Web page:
Action is needed on two fronts: Legislation now pending that would require governors and congressmen to turn “selected” papers over to the state’s archive needs to be amended so that all papers are turned over; and protections need to be put in place to prevent the mass destruction of e-mails and other documents in digital format. 

As for e-mails and other documents on state-owned computers, a policy should be developed and enforced to allow such material to be stored and cataloged for future access upon departure of high-level state employees.

There is no compelling argument for practices that destroy the public record rather than preserve it. Space is certainly not an issue. In the digital age, the entire contents of Ayotte’s hard drive would fit on a storage device the size of your thumb.

Journalists, historians, political operatives – or anyone else, for that matter – should be able to request and receive e-mail records, just as they were provided to The Telegraph when it made a recent request for e-mails from the Nashua mayor’s office.

None of this is to suggest that Ayotte did anything wrong, or that Gregg had something to hide. The attorney general’s office was following a procedure that has apparently been in place for years, while Gregg was certainly not the only governor to leave no records for the state archive.

But both cases served to highlight the urgent need for legislation and policy changes to protect the “source material” of history.

New law blocks Conn. inmates from accessing guard files

June 8, 2010

By James H. Smith, executive editor, The Bristol Press and New Britain Herald

Both houses of the Connecticut General Assembly passed legislation by unanimous acclimation and Gov. M. Jodi Rell signed it into law last week preventing inmates from reading the personnel records of prison guards.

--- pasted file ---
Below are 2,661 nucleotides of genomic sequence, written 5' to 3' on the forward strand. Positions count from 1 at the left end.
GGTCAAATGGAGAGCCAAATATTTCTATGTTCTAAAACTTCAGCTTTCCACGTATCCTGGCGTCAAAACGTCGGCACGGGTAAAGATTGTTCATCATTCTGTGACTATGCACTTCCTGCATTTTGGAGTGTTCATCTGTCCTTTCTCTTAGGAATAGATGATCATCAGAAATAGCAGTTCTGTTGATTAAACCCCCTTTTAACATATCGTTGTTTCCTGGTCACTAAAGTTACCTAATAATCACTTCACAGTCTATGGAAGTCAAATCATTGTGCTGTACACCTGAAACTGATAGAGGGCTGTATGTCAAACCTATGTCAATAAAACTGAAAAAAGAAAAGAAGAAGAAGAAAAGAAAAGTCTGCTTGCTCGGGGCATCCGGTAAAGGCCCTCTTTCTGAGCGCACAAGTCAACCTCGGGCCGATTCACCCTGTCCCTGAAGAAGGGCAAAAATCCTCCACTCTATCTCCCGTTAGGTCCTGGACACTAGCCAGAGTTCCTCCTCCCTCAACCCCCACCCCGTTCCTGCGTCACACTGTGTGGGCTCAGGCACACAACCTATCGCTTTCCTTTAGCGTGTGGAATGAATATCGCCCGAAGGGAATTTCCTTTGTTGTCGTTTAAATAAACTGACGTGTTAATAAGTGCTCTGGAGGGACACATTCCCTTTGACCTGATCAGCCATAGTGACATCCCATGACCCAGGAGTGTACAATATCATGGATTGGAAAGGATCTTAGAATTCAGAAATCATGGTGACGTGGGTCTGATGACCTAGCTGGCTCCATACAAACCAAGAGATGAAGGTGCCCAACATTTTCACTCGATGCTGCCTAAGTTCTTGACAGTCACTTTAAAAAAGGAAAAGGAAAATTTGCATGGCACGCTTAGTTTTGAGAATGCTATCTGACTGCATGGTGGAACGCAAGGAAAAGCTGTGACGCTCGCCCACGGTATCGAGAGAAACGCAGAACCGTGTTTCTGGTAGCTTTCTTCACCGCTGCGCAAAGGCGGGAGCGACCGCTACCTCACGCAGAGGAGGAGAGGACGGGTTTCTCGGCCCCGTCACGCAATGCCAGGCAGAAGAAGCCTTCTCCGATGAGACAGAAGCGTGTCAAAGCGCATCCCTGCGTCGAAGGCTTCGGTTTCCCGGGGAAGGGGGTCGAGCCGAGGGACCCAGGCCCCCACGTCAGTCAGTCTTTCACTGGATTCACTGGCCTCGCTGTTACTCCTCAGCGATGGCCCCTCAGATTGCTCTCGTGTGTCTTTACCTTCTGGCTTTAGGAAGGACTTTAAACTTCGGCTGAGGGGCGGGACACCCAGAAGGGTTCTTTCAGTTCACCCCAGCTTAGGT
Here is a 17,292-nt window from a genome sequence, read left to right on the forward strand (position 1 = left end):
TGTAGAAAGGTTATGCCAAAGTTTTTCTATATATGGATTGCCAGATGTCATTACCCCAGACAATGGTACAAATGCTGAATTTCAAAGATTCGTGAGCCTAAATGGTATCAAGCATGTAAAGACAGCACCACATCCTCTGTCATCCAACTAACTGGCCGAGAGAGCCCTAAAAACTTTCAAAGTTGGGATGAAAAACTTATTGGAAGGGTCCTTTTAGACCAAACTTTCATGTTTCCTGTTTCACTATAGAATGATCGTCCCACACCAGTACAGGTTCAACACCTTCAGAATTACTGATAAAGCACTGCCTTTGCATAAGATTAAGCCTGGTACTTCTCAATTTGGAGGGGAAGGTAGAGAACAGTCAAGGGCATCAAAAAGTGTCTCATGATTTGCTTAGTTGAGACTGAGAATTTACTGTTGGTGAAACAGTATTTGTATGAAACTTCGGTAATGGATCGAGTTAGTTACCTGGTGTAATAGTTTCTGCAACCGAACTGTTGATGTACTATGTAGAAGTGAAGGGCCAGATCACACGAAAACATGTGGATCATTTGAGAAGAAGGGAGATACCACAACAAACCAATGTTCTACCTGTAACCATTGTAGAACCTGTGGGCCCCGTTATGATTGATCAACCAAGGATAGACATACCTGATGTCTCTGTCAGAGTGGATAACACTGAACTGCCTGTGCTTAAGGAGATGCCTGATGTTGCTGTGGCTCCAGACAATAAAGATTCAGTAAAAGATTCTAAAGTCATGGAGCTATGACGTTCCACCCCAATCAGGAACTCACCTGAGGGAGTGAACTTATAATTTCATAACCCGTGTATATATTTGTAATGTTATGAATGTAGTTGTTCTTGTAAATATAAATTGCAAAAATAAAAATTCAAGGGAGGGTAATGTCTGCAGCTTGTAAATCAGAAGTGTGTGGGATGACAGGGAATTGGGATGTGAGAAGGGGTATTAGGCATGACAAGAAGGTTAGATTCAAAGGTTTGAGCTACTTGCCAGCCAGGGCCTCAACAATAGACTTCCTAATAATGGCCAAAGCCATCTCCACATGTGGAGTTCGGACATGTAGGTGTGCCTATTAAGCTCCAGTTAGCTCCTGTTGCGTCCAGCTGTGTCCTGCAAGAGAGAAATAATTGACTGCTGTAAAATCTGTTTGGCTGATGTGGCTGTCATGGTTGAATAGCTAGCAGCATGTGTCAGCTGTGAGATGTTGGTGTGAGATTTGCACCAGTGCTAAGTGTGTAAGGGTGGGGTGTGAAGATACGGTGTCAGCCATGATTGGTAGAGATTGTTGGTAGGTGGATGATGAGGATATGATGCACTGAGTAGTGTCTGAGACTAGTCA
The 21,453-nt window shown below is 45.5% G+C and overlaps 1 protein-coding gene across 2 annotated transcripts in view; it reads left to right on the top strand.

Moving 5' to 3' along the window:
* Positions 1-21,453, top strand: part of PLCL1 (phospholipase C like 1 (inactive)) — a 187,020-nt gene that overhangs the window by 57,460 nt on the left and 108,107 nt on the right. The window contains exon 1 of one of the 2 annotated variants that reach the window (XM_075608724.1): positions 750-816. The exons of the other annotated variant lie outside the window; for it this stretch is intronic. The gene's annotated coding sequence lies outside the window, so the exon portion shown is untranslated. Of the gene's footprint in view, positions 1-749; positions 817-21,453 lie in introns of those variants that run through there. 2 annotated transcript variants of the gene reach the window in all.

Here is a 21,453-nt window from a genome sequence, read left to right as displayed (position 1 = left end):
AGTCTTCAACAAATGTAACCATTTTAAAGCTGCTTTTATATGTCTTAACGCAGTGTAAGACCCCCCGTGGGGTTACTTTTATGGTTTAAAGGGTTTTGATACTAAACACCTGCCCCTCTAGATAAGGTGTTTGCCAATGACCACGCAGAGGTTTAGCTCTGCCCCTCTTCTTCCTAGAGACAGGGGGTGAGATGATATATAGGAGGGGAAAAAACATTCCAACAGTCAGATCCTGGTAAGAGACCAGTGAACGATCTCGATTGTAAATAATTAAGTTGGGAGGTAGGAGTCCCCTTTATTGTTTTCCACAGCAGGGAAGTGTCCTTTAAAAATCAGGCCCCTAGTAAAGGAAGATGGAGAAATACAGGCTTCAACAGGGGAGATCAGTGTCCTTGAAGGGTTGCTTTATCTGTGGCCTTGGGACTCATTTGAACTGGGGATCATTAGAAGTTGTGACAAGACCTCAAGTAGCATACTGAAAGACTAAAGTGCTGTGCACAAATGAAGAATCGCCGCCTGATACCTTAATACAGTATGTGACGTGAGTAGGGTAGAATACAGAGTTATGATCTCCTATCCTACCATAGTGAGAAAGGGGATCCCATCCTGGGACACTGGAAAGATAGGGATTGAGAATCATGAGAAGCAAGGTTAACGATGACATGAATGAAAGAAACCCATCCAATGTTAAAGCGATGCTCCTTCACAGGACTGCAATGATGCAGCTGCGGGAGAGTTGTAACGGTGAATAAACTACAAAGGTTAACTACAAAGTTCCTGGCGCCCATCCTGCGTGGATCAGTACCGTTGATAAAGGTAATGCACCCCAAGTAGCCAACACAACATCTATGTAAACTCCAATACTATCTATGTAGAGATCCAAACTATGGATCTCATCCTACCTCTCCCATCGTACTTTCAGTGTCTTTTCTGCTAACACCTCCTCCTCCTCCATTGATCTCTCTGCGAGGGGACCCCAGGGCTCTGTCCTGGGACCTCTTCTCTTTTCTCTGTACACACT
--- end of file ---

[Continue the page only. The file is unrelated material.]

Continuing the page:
It is a wholly unnecessary law.

The state Department of Correction, Connecticut’s most secretive agency, did not want inmates having access to guards’ personnel files. Department spokesmen pitched it as inmates after “personal” files. They waned to protect the home addresses of guards. Connecticut state law already protects the home addresses of virtually every state public employee — a no doubt unconstitutional statute, given a recent ruling by a federal judge in Florida.

But Connecticut public officials, when it comes to transparency and open government, too often opt for hiding information.

The state Freedom of Information Commission had lobbied against this most recent piece of legislation as both redundant and against the spirit of open government, but not one politician listened.

Meanwhile in Florida, state and Tallahassee authorities agreed to pay $60,000 in damages and legal fees to Robert Brayshaw and his lawyers from the American Civil Liberties Union. Brayshaw, who was arrested and briefly jailed for posting a local police officer’s home address on a cop-rating website, said last week his ordeal was “completely crazy.”

“Just because I posted it, I got arrested. It wasn’t like it was the Pentagon Papers,” Brayshaw, a 35-year-old Tallahassee man, told Now unemployed, he said it has been difficult to get a job because of his 2008 arrest. He spent nearly three hours in jail and was prosecuted under a 1972 statute making it unlawful to publish personally identifying information of a police officer.

Brayshaw’s comments came after the deadline passed for Florida to appeal a federal judge’s decision that declared the First Amendment trumped Florida’s law protecting the privacy of police officers.